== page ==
Learn the prerequisites of learning React fast
        </p>
        <a
          href='https://sebhastian.com/js-before-react'
          className='btn btn-primary'>
          Learn more
        </a>
      </div>
    </div>
  );
}

There's nothing new inside this Card component, just ordinary React elements written in JSX with bootstrap classes for styling. Now let's write another component named CardList:

function CardList() {
  return (
    <div className='row'>
      <div className='col-sm-4'>
        <Card />
      </div>
      <div className='col-sm-4'>
        <Card />
      </div>
      <div className='col-sm-4'>
        <Card />
      </div>
    </div>
  );
}

Notice how Card component is being called on CardList component. Component call to needs to be accompanied by the less than < and greater than > symbol, just like regular HTML.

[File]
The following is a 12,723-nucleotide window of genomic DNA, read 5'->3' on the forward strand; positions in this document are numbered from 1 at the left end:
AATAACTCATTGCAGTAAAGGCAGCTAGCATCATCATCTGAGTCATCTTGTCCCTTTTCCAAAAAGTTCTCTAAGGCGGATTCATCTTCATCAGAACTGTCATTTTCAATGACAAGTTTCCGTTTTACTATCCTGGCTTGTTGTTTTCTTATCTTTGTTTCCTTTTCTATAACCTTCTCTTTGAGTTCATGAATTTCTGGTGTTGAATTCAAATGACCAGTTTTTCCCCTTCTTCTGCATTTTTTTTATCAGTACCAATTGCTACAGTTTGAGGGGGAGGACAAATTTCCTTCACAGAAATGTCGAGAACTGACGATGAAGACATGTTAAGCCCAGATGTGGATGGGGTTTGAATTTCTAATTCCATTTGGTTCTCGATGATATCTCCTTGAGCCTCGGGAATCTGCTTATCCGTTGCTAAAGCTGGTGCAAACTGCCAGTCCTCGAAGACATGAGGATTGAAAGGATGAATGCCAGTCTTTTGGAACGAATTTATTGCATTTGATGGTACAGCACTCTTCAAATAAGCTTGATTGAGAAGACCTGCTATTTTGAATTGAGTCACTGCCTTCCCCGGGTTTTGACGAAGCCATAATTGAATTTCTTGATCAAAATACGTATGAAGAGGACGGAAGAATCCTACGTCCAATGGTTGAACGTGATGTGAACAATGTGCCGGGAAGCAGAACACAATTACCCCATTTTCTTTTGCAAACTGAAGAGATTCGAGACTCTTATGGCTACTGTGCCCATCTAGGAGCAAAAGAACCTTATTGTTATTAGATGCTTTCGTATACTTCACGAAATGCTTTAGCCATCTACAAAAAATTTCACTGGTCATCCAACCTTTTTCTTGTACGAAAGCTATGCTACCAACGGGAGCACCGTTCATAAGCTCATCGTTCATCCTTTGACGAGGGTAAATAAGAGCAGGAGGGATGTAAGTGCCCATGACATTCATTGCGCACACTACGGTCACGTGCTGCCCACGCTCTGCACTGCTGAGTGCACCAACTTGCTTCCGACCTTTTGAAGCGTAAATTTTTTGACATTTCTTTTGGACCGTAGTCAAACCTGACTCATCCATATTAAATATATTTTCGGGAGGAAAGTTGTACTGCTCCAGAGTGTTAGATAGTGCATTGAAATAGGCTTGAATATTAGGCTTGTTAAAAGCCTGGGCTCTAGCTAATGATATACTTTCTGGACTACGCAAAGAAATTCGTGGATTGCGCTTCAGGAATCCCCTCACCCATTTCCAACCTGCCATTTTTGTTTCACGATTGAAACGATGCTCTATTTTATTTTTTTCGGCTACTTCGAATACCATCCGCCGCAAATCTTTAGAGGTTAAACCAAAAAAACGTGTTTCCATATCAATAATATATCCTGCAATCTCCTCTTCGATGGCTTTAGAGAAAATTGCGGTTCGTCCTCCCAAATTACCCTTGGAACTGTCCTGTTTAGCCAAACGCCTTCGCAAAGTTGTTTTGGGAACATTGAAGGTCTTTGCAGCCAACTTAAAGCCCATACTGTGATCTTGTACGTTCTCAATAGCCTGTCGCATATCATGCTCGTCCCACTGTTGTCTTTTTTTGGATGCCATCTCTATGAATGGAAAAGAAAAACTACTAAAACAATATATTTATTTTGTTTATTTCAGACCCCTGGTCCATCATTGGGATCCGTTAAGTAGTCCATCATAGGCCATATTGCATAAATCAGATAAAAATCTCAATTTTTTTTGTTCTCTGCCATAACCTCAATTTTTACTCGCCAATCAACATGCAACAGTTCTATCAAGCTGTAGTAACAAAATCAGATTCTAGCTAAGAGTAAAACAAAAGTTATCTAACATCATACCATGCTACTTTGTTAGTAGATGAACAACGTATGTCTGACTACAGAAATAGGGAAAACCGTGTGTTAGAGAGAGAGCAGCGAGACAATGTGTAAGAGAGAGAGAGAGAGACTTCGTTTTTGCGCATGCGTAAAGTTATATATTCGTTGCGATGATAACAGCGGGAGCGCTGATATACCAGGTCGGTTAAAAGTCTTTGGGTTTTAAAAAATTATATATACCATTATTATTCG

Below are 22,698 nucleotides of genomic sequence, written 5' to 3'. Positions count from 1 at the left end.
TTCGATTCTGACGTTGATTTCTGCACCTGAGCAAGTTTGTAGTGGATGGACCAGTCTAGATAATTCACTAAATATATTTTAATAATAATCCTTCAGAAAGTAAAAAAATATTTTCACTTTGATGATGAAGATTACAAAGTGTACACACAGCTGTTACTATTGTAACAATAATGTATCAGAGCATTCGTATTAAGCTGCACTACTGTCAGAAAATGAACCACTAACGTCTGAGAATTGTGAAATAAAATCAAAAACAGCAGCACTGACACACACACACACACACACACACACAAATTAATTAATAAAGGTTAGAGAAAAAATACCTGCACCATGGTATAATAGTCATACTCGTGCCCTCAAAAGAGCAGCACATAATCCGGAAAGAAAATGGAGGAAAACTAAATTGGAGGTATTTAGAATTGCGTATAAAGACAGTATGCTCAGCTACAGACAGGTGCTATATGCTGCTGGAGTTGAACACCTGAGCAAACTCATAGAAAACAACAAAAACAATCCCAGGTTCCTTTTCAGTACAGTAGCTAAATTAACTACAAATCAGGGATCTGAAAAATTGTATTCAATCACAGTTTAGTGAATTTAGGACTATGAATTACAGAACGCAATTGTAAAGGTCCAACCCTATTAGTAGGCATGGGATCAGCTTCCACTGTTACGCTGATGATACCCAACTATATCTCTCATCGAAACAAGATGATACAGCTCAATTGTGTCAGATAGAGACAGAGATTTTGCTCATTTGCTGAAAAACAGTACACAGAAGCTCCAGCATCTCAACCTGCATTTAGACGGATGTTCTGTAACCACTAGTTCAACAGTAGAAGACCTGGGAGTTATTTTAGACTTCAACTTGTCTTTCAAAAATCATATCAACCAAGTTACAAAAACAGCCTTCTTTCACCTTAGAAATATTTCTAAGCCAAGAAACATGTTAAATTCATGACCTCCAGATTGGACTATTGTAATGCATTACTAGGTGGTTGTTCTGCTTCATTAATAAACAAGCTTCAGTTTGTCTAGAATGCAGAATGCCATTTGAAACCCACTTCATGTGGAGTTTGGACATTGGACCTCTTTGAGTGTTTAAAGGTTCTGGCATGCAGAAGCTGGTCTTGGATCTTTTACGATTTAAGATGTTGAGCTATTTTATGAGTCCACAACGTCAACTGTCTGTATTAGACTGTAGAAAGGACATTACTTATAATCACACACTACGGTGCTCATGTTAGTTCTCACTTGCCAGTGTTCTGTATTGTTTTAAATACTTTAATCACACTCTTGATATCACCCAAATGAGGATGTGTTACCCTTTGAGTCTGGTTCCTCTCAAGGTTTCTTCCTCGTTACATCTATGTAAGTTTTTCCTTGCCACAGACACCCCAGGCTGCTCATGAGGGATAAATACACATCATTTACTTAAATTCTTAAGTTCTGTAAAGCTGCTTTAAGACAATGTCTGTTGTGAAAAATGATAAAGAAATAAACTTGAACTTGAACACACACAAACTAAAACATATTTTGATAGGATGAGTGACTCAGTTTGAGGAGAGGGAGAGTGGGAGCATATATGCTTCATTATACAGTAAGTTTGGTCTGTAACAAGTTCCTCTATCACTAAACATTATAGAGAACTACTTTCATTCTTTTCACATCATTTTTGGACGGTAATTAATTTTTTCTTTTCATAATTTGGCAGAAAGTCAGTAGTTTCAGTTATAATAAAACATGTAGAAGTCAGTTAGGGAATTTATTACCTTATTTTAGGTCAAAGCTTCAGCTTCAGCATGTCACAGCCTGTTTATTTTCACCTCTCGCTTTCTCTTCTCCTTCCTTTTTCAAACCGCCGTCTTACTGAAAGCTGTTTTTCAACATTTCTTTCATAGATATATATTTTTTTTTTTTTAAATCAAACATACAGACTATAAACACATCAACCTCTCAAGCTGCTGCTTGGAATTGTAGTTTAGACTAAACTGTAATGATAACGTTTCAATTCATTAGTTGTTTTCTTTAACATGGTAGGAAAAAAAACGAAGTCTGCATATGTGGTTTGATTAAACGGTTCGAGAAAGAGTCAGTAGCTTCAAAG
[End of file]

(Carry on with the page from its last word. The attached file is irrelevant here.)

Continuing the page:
One more thing: React treats components starting with lowercase letters as DOM tags, like a <div>. That's why every time you write a component, please start the name with a capital letter, like Card and CardList. If you start a component with lowercase, React won't render the component.

Props — a way to send data

Every React component you create comes with props, or properties. They are like parameters that can be used to accept data when a component is called. First, you send a data to the component on call:

function CardList() {
  return (
    <div className='row'>
      <div className='col-sm-4'>
        <Card title='Props are awesome!' />
      </div>
    </div>
  );
}

In the code above, you are sending a title props into the Card component. A props is a regular JavaScript object, and you need to add props as parameter to your component before you use it. Now let's use the title props in the card title and image alt tag of the Card component:

function Card(props) {
  return (
    <div className='card'>
      <img
        className='card-img-top'
        src='https://sebhastian.com/static/4d13c75e6afd3976800de29628da5ba5/fcc29/feature-image.png'